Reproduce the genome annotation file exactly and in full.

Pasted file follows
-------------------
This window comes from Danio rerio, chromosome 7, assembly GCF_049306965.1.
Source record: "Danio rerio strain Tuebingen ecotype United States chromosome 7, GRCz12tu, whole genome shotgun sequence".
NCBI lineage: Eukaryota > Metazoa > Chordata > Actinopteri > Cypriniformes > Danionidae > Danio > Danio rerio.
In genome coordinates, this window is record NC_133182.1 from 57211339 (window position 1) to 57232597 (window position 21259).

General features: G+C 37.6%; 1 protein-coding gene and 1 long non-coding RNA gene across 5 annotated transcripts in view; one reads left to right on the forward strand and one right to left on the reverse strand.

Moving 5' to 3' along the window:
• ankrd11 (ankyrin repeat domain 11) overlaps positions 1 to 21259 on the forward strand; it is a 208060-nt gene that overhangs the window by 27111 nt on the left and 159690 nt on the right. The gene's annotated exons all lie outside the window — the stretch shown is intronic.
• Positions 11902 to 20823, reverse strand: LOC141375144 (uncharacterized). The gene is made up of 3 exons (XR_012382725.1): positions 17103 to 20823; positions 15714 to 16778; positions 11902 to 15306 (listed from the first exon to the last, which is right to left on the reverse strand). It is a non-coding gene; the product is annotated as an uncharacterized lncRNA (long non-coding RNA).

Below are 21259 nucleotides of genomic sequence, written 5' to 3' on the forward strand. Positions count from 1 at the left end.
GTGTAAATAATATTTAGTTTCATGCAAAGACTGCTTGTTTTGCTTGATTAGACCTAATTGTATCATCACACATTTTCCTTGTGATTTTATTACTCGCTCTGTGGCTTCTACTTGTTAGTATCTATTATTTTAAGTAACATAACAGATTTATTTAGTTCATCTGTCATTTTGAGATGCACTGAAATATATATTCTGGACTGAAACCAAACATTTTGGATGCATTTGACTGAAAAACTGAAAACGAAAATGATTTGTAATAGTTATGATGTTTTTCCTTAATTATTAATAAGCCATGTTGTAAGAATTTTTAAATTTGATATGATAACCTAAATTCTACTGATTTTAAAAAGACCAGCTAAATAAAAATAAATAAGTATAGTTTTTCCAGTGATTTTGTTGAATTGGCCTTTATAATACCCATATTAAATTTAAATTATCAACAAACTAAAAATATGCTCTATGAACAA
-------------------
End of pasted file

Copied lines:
This window comes from Danio rerio, chromosome 7, assembly GCF_049306965.1.
Source record: "Danio rerio strain Tuebingen ecotype United States chromosome 7, GRCz12tu, whole genome shotgun sequence".
NCBI lineage: Eukaryota > Metazoa > Chordata > Actinopteri > Cypriniformes > Danionidae > Danio > Danio rerio.
In genome coordinates, this window is record NC_133182.1 from 57211339 (window position 1) to 57232597 (window position 21259).

General features: G+C 37.6%; 1 protein-coding gene and 1 long non-coding RNA gene across 5 annotated transcripts in view; one reads left to right on the forward strand and one right to left on the reverse strand.

Moving 5' to 3' along the window:
• ankrd11 (ankyrin repeat domain 11) overlaps positions 1 to 21259 on the forward strand; it is a 208060-nt gene that overhangs the window by 27111 nt on the left and 159690 nt on the right. The gene's annotated exons all lie outside the window — the stretch shown is intronic.
• Positions 11902 to 20823, reverse strand: LOC141375144 (uncharacterized). The gene is made up of 3 exons (XR_012382725.1): positions 17103 to 20823; positions 15714 to 16778; positions 11902 to 15306 (listed from the first exon to the last, which is right to left on the reverse strand). It is a non-coding gene; the product is annotated as an uncharacterized lncRNA (long non-coding RNA).

Below are 21259 nucleotides of genomic sequence, written 5' to 3' on the forward strand. Positions count from 1 at the left end.
GTGTAAATAATATTTAGTTTCATGCAAAGACTGCTTGTTTTGCTTGATTAGACCTAATTGTATCATCACACATTTTCCTTGTGATTTTATTACTCGCTCTGTGGCTTCTACTTGTTAGTATCTATTATTTTAAGTAACATAACAGATTTATTTAGTTCATCTGTCATTTTGAGATGCACTGAAATATATATTCTGGACTGAAACCAAACATTTTGGATGCATTTGACTGAAAAACTGAAAACGAAAATGATTTGTAATAGTTATGATGTTTTTCCTTAATTATTAATAAGCCATGTTGTAAGAATTTTTAAATTTGATATGATAACCTAAATTCTACTGATTTTAAAAAGACCAGCTAAATAAAAATAAATAAGTATAGTTTTTCCAGTGATTTTGTTGAATTGGCCTTTATAATACCCATATTAAATTTAAATTATCAACAAACTAAAAATATGCTCTATGAACAA